I’ve given them time to ship out multiple story arcs, find their footing and sketch out whatever themes and big ideas they’re aiming for. But there’s no denying it any more: The X-Men line just isn’t exciting nowadays.
For years, the X-Men books burned as the molten, superheated core of the Marvel Universe. Co-created by Stan Lee and Jack Kirby, the original X-Men series took the nerve-wracking chrysalis of adolescence and shot it through with superhero energy and angst. Even as new characters were introduced and founding members got older, the X-titles operated on a premise that made them ripe to be read as metaphor. If you felt like society pushed you aside or said that your kind of people was worthless, then an X-Men comic spoke to you in a special way. Moreover, the various series in the X-family continually boiled with simmering sexual tension, starcrossed romance and existential hand-wringing. Characters drank, smoked, hooked up and moped in X-Men comics. They were cool, sexy and dangerous and often acted like they knew it.
It’s no coincidence that the first X-Men movies from the early 2000s leaned heavily on that combination of elements. But lately the heat from the X-Men comics has died down to imperceptible levels. Since the All-New, All-Different Initiative that relaunched a new iteration of the Marvel Universe, there’s been a new status quo for mutantkind.
A wandering cloud of Terrigen mist—which unlocks genetic volatility seeded by long-ago extraterrestrial experimentation—is killing mutants, while growing the ranks of the superpowered offshoot species called Inhumans. This phenomenon is also sterilizing those mutants who are still alive. The three main X-titles on offer from Marvel all deal with this bleak reality. Extraordinary X-Men features a Storm-led contingent of heroes based out of Limbo who are trying to nurture and protect what’s left of the mutant race. All-New X-Men is built around the younger, time-displaced original five X-Men and others road-tripping across the world and trying to write their own futures in a future they never made. Uncanny X-Men has Magneto leading a team of rogues and killers who are taking extreme, sometimes lethal measures to stop the enemies of mutant-kind.
The thematic set-up is the same and the current Homo Superior status quo—mutants stand at the brink of extinction and the X-Men constantly battle for the whole future of their whole species—is an oft-used framework for latter-day X-narratives. The familiarity isn’t the problem, though. It feels like some special ingredient is missing from the current X-recipe. The X-Men are present in the Marvel Universe. We see them in big crowd scenes in Civil War II and they’ve got tie-in series and pivotal roles connected to Marvel’s latest blockbuster crossover.
But, in a more meaningful way, they’re also absent.
The various Avengers and Inhuman teams either have interactions with mutants or mutant members on their rosters but the larger fate of mutant-kind doesn’t seem to concern non-mutant heroes. In Uncanny Avengers, New Avengers or other titles with integrated rosters that have mutants, Sunspot or Rogue will cough or shudder ominously as a reminder that mutants are dying. Their lingering fatal illness is a result of the release of the Terrigen Cloud that’s transforming normal folks into Inhumans.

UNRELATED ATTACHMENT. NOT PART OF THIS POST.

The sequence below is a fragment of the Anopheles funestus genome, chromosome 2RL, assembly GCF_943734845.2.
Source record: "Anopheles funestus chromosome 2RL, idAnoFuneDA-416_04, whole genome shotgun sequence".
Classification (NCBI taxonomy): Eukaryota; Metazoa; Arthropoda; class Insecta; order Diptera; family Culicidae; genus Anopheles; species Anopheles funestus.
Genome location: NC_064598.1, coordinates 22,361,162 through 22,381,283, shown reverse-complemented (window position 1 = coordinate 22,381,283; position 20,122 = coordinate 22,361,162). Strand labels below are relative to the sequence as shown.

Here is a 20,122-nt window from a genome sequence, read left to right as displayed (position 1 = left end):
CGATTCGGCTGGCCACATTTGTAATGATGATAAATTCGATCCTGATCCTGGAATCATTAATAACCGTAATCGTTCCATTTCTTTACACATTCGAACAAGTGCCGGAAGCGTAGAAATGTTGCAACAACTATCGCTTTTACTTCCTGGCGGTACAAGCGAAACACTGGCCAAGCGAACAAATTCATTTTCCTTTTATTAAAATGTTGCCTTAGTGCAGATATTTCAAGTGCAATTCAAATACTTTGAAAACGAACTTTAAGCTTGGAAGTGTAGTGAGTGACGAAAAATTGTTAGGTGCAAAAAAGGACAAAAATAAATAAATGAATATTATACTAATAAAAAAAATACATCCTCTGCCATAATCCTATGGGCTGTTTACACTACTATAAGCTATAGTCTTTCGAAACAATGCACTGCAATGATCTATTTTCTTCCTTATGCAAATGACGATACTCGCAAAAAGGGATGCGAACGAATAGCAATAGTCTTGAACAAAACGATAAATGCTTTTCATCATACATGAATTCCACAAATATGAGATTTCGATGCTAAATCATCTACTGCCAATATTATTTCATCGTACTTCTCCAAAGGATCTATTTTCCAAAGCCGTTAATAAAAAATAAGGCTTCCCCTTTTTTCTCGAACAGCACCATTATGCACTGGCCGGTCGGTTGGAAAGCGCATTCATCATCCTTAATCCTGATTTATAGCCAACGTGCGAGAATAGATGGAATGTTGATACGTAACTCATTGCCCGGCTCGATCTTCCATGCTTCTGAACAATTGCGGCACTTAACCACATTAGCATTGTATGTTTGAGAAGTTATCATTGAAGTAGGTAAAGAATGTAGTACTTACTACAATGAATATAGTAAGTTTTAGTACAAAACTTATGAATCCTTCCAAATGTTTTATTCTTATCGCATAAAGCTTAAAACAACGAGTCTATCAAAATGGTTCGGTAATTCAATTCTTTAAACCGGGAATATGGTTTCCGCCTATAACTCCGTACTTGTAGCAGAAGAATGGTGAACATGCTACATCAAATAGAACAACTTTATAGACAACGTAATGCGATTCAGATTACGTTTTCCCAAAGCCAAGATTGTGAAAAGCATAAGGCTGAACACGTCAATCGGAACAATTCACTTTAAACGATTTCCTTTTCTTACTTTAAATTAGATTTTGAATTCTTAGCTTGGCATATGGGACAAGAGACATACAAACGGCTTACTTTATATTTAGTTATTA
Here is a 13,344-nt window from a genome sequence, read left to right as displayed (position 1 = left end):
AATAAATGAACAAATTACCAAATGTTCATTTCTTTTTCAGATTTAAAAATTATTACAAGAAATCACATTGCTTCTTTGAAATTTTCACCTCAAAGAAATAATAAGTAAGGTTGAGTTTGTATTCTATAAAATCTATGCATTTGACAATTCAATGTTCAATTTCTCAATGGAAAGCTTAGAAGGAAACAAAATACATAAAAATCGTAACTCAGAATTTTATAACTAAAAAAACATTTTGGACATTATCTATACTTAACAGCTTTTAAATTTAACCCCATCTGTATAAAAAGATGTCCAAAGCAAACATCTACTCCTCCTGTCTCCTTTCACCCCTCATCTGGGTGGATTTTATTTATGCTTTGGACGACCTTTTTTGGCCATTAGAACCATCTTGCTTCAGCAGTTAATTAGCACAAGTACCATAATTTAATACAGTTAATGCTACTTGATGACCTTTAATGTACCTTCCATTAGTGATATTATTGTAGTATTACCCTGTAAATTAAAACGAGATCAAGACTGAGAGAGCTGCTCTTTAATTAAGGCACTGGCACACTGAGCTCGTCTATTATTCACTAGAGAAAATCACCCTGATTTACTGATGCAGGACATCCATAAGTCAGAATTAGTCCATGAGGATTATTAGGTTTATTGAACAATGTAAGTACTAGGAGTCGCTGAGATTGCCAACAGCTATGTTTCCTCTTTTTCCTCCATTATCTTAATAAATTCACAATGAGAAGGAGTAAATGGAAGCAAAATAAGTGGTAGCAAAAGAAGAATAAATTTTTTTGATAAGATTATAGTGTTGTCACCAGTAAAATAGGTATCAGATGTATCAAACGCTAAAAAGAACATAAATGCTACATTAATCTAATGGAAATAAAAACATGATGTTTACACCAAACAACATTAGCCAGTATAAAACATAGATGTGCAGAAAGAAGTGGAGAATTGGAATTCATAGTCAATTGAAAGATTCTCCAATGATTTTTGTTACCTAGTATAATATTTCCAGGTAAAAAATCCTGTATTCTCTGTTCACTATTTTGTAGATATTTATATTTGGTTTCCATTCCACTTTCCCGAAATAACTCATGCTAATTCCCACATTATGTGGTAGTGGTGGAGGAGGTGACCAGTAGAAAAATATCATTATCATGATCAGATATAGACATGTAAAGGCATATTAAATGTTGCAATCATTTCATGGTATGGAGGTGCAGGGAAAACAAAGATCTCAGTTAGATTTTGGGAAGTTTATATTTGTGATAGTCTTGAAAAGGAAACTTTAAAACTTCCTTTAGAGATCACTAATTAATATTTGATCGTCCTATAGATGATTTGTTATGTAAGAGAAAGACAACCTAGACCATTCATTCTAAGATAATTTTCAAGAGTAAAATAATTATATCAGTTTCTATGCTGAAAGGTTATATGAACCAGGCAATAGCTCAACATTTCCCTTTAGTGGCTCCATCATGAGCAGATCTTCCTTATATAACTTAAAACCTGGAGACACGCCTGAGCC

Someone will look on worryingly but that’s the extent of concern shown towards their teammates and the offshoot of humanity they belong to. Thematically, we’ve been here before. When the Legacy Virus threatened the lives of mutants in melodramatic storylines from the 1990s, the proceedings were mainly contained to the X-books proper. This time, the new status quo of mutants dying out is a narrative pillar of the newest iteration of the Marvel Universe but it feels like no one really cares. The continued existence of Homo Superior is only a going concern in the X-books.
In the past, the fate of mutant-kind has been the storytelling axis for universe-wide events like Avengers Vs. X-Men. Even when it hasn’t been central to the larger fictional construct, X-drama has highlighted the best things about Marvel’s approach to superhero genre work. I read and re-read a bunch of older X-Men comics last week, starting with the excellent 2009 New Mutants series written by Zeb Wells—which, man, is criminally underrated—and sampling various chapters of the X-Men: Second Coming crossover. These comics came out during a time when I’d drifted away from the X-books but I found everything I liked about Marvel’s mutant melodrama executed to a high degree. The tone is desperate and electric and The stakes rose even higher thanks to in-fighting and philosophical clashes. Despite the dwindling numbers of the larger mutant population, the X-Men enterprise felt like a huge, well-oiled machine with a strong persona driving the collective agenda. They also still felt like a family.
The end result was both an inflection point and a reassurance that there was still life in those X-genes. But the current X-offering comes across as a flatline.
As seductive as the Hollywood-centric conspiracy theories are, it’s counter-intuitive to think that Marvel wants the X-Men concept to fail in its publishing division. No matter who has the film rights to Cyclops, Wolverine, Storm, and the rest, the X-Men are still owned by Marvel. A weak X-line does them no favors and intentionally torpedoing the performance of that corner of their universe because Hollywood media rights would cost them more money than it would Fox. Besides, Marvel’s got great talent on the books—but by and large, but the cylinders don’t seem to be firing.